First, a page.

2015-16 NHL Predictions: Preview and Picks for Central Division

Allan Mitchell@@Lowetide_Featured ColumnistSeptember 28, 2015

2015-16 NHL Predictions: Preview and Picks for Central Division

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    David Banks/Getty Images

    Last season five of the seven teams in the NHL's Central Division made the playoffs, and the Stanley Cup Champions emerged from it. Four of those teams finished with 100 or more points, and the entire division featured teams with a winning record. 

    The St. Louis Blues won the division and once again look capable, and the Nashville Predators have added to their arsenal. The Minnesota Wild and Winnipeg Jets edged ever closer to the division's elite, but they're all chasing those Chicago Blackhawks and their playoff success. 

    As we ready ourselves for the 2015-16 season, here's a look at changes in the division and predictions of what is to come in the NHL's Central Division. 

The Favorite: The Chicago Blackhawks

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    Claus Andersen/Getty Images

    In the seven seasons Joel Quenneville has coached the Chicago Blackhawks, his teams have brought the Stanley Cup home three times. That's the kind of record that gets a coach into the Hall of Fame.

    General manager Stan Bowman also deserves credit for this run, as both men have had to become experts in roster juggling. Their ability to win while also shifting substantial roster players borders on breathtaking and is the key to what is becoming a modern dynasty. 

    This summer's big goodbye was Patrick Sharp, sent away for cap reasons and a significant decline in production. His 10 seasons with the team represent the most successful in Blackhawks history. Also sent away were Johnny Oduya, Brandon Saad, Brad Richards and—again—Kris Versteeg. That's an enormous amount of change, but in Chicago it's business as usual. 

    Despite the losses, Chicago is bringing back the heart of the team that has been winning so much in recent seasons.

    Captain Jonathan Toews, the fantastic defensive trio of Duncan Keith, Brent Seabrook and Niklas Hjalmarsson and goalie Corey Crawford give the team amazing strength up the middle. The club also addressed the need for a strong No. 2 center during the summer, adding Artem Anisimov from the Columbus Blue Jackets.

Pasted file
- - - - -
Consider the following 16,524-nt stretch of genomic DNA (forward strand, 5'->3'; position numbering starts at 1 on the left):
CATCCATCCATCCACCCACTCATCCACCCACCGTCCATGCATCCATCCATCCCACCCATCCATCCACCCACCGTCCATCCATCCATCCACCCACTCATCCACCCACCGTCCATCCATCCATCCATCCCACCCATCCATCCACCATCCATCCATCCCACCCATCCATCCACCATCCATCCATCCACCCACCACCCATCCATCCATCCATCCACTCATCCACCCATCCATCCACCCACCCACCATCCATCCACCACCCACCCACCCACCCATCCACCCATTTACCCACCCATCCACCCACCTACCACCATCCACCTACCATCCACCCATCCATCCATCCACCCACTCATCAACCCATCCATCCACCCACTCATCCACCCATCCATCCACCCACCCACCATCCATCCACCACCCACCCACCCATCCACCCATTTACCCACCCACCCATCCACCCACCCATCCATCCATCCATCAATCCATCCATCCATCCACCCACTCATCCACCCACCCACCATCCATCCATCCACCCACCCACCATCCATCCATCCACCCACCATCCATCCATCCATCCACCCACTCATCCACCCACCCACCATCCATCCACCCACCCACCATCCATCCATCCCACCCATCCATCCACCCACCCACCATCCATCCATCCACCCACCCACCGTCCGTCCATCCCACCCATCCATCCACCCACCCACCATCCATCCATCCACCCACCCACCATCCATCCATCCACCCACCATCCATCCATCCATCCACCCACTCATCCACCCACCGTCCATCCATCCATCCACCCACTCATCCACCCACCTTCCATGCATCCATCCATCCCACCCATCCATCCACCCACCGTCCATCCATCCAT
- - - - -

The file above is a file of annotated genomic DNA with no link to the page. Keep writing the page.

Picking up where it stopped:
The Blackhawks have Patrick Kane on the wing—for now—and as Mike Zeisberger of the Toronto Sun writes, in the NHL's view there is no reason to suspend him at this time. Marian Hossa is aging by sundial and remains an impact player, and Artem Panarin may be the latest obscure gem to be uncovered by the Hawks. Watch out for Teuvo Teravainen, who is one of the best young prospects in the game and showed flashes of his brilliance in the playoffs. 

    If there's one area Bowman has been able to address more successfully than other GMs in this division, it's in the way he uses his dollars on players who possess a complete range of skills. Toews, Keith, Seabrook, Hossa and now Anisimov are valuable men in both ends of the ice and represent a complete skill set.

    Only elite offensive winger Kane and outstanding shutdown defender Hjalmarsson are making big money without also being outstanding across the board. The player signed to a big contract who doesn't qualify under either banner—Bryan Bickell—appears to be a rare mistake in judgment by Bowman and may be sent away in the coming months. 

    The Central Division is extremely difficult, filled with teams capable of going deep into the playoffs. All roads lead to Chicago, as the Blackhawks are the king of the hill until someone knocks them off in the postseason. 

The Challenger: St. Louis Blues

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    Tom Gannam/Associated Press

    The St. Louis Blues won more than 50 games in each of the last two seasons only to be ousted quickly in the playoffs. They won the division in 2014-15 and boast a roster strong with difference-makers on offense and defense. 

    The Blues' biggest weapon is Vladimir Tarasenko, and his signing in July—as reported by Louie Korac of NHL.com—represents a step forward for the organization in terms of retaining impact players. Added to Alexander Steen, Jaden Schwartz, Paul Stastny and David Backes, the Blues are a formidable group up front. 

    On defense, Alex Pietrangelo and Kevin Shattenkirk represent real quality, and the club has nice depth at the position. The goalie tandem of veteran Brian Elliott and youngster Jake Allen hasn't been successful in the postseason but was more than good enough during the regular year. 

    St. Louis didn't make a lot of moves during the summer, although the additions of Troy Brouwer and Kyle Brodziak give them a more rugged look.